And of course, if you’re writing fantasy–um, the “write what you know” advice is just nuts.

Obviously this whole rant is just my opinion. I’ve already warned you not to believe everything I say. Of course I will sort of resent it if you don’t.

 

7 Responses

  1. Mike Rivera says:

    I’ve always disliked the “write what you know” bit. Granted, for some that is the road to take but in most cases that is better suited for Journalism. I fell in love with writing because of the possibility of exploring things I don’t know. Becoming characters I am not. All the joys one gets out of reading should be shared by the writer, I say.

  2. Tiyana says:

    I agree about the whole “write what you know” advice. It would be pretty awesome to have first-hand experience with some of the things I’m writing about now, but in most cases that’s just not possible. (Intelligence agencies, for one, don’t recruit just anybody, and I have no business getting involved in the world of politics and diplomacy.)

    Regarding cliffhangers, though, I don’t actually mind those. I just can’t read a novel where they are used all the time. Using them here and there is fine by me.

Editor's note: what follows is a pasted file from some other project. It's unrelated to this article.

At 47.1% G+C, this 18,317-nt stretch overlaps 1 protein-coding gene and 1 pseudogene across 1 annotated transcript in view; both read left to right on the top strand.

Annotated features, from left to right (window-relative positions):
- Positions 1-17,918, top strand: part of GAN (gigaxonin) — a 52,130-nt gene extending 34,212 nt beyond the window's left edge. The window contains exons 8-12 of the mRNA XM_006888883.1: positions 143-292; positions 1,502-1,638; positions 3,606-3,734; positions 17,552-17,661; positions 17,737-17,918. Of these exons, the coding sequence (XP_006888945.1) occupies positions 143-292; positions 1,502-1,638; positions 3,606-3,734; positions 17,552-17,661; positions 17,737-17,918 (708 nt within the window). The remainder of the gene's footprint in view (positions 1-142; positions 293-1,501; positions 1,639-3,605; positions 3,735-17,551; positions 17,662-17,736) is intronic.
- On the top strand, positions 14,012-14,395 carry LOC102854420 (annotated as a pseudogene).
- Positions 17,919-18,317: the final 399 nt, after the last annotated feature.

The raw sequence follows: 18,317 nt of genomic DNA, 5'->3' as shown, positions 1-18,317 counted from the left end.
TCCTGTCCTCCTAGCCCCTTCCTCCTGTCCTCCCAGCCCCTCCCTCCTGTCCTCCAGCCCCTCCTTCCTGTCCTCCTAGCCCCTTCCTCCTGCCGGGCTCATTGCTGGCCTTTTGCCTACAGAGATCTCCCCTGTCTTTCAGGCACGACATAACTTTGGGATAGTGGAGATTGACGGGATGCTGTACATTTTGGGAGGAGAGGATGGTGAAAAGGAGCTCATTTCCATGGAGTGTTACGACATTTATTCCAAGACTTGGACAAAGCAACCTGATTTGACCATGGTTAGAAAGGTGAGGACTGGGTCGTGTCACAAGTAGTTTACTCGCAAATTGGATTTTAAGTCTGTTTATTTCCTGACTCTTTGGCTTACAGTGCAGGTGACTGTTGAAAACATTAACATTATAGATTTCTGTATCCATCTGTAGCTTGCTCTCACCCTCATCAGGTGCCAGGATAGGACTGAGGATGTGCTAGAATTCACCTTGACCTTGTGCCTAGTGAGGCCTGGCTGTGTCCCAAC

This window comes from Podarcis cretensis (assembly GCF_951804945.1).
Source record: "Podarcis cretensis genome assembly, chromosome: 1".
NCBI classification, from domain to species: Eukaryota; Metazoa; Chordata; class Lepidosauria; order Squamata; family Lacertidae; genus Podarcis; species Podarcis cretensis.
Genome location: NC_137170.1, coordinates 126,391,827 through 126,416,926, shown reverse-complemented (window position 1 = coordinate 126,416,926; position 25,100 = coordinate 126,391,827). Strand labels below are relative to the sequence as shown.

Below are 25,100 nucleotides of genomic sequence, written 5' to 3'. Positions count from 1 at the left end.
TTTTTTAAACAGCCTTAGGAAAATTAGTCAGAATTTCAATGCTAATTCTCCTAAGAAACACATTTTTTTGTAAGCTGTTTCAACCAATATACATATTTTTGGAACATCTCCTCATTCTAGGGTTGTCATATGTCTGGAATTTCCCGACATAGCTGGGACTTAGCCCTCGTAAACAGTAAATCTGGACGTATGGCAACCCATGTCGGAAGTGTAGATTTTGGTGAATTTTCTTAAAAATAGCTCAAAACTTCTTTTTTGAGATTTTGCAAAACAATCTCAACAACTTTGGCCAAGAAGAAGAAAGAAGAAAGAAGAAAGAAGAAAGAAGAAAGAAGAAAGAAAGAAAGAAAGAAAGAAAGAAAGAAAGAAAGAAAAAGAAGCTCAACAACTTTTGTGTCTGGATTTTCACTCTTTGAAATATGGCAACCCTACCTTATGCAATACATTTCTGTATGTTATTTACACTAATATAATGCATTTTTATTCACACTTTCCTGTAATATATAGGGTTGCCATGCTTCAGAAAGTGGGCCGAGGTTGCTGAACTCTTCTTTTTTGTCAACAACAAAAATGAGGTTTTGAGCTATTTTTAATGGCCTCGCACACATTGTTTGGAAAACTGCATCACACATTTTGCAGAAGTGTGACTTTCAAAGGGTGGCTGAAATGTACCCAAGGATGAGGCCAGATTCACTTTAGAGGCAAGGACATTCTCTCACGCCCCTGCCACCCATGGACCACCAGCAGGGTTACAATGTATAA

3. Tom Hopp says:

    One filter I put on all five of the points you bring up, is, “Is it entertaining?” One can savage the rules of writing pretty badly if the end result gives the reader what he or she came for: entertainment.

  4. Kay says:

    In a way we have to write from what we know, in that we are always mining ourselves for experiences, hidden wisdom, and perspective. It’s really grand to find that we can explore ourselves–and find our fellow human beings there.

  5. Kay says:

    I suppose the cliffhanger phobia I have comes from really bad ones, especially ones that don’t continue directly into the next chapter, but instead are placed ahead of a different point of view. But I’m willing to admit they don’t annoy everyone!

  6. Kay says:

    You can always depart from “best practices” for the sake of a story that demands it. That’s the thing about writing advice, it just has to be tempered by judgment. I’ve found that certain stories demand things that normally I would hesitate to write. And the “entertainment” filter is a good one, especially for the most highly commercial pieces.

  7. J. Noel says:

    As always, this is very useful stuff. I really love the throwing the rocks at the protagonist one.

    In Entire, I think you broke the “protagonist mold” by giving us a hero that we really didn’t like very much in the beginning. He’s a broken man for sure. Looney Tunes, actually. But it’s through having rocks smack him in the head (literally) he becomes a hero we slowly begin to really pull for.